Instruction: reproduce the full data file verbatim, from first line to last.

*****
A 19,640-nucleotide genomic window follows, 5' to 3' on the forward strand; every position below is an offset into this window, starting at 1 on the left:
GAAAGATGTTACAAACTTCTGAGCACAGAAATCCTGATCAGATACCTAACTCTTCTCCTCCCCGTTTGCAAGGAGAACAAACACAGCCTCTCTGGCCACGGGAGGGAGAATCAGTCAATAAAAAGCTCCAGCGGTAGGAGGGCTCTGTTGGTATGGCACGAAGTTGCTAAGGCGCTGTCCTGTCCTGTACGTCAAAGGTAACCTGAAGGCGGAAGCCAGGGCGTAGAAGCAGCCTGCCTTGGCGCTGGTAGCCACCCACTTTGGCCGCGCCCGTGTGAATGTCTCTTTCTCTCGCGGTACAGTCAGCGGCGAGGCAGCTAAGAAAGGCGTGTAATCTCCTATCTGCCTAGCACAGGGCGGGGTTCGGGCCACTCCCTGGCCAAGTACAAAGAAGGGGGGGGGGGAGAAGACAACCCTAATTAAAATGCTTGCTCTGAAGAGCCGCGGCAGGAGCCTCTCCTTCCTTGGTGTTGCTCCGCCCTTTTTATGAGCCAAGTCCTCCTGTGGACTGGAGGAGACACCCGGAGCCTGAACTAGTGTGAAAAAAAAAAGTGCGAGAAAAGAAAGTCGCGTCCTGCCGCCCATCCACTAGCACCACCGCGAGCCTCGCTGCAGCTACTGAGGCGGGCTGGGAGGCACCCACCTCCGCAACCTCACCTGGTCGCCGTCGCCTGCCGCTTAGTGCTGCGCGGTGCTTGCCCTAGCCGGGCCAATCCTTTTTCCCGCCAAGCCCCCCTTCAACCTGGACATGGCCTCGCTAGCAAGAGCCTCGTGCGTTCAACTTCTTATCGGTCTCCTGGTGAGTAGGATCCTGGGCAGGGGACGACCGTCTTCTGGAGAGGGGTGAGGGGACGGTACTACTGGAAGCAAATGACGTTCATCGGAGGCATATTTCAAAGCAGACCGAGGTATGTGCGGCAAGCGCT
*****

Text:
A 19,640-nucleotide genomic window follows, 5' to 3' on the forward strand; every position below is an offset into this window, starting at 1 on the left:
GAAAGATGTTACAAACTTCTGAGCACAGAAATCCTGATCAGATACCTAACTCTTCTCCTCCCCGTTTGCAAGGAGAACAAACACAGCCTCTCTGGCCACGGGAGGGAGAATCAGTCAATAAAAAGCTCCAGCGGTAGGAGGGCTCTGTTGGTATGGCACGAAGTTGCTAAGGCGCTGTCCTGTCCTGTACGTCAAAGGTAACCTGAAGGCGGAAGCCAGGGCGTAGAAGCAGCCTGCCTTGGCGCTGGTAGCCACCCACTTTGGCCGCGCCCGTGTGAATGTCTCTTTCTCTCGCGGTACAGTCAGCGGCGAGGCAGCTAAGAAAGGCGTGTAATCTCCTATCTGCCTAGCACAGGGCGGGGTTCGGGCCACTCCCTGGCCAAGTACAAAGAAGGGGGGGGGGGAGAAGACAACCCTAATTAAAATGCTTGCTCTGAAGAGCCGCGGCAGGAGCCTCTCCTTCCTTGGTGTTGCTCCGCCCTTTTTATGAGCCAAGTCCTCCTGTGGACTGGAGGAGACACCCGGAGCCTGAACTAGTGTGAAAAAAAAAAGTGCGAGAAAAGAAAGTCGCGTCCTGCCGCCCATCCACTAGCACCACCGCGAGCCTCGCTGCAGCTACTGAGGCGGGCTGGGAGGCACCCACCTCCGCAACCTCACCTGGTCGCCGTCGCCTGCCGCTTAGTGCTGCGCGGTGCTTGCCCTAGCCGGGCCAATCCTTTTTCCCGCCAAGCCCCCCTTCAACCTGGACATGGCCTCGCTAGCAAGAGCCTCGTGCGTTCAACTTCTTATCGGTCTCCTGGTGAGTAGGATCCTGGGCAGGGGACGACCGTCTTCTGGAGAGGGGTGAGGGGACGGTACTACTGGAAGCAAATGACGTTCATCGGAGGCATATTTCAAAGCAGACCGAGGTATGTGCGGCAAGCGCT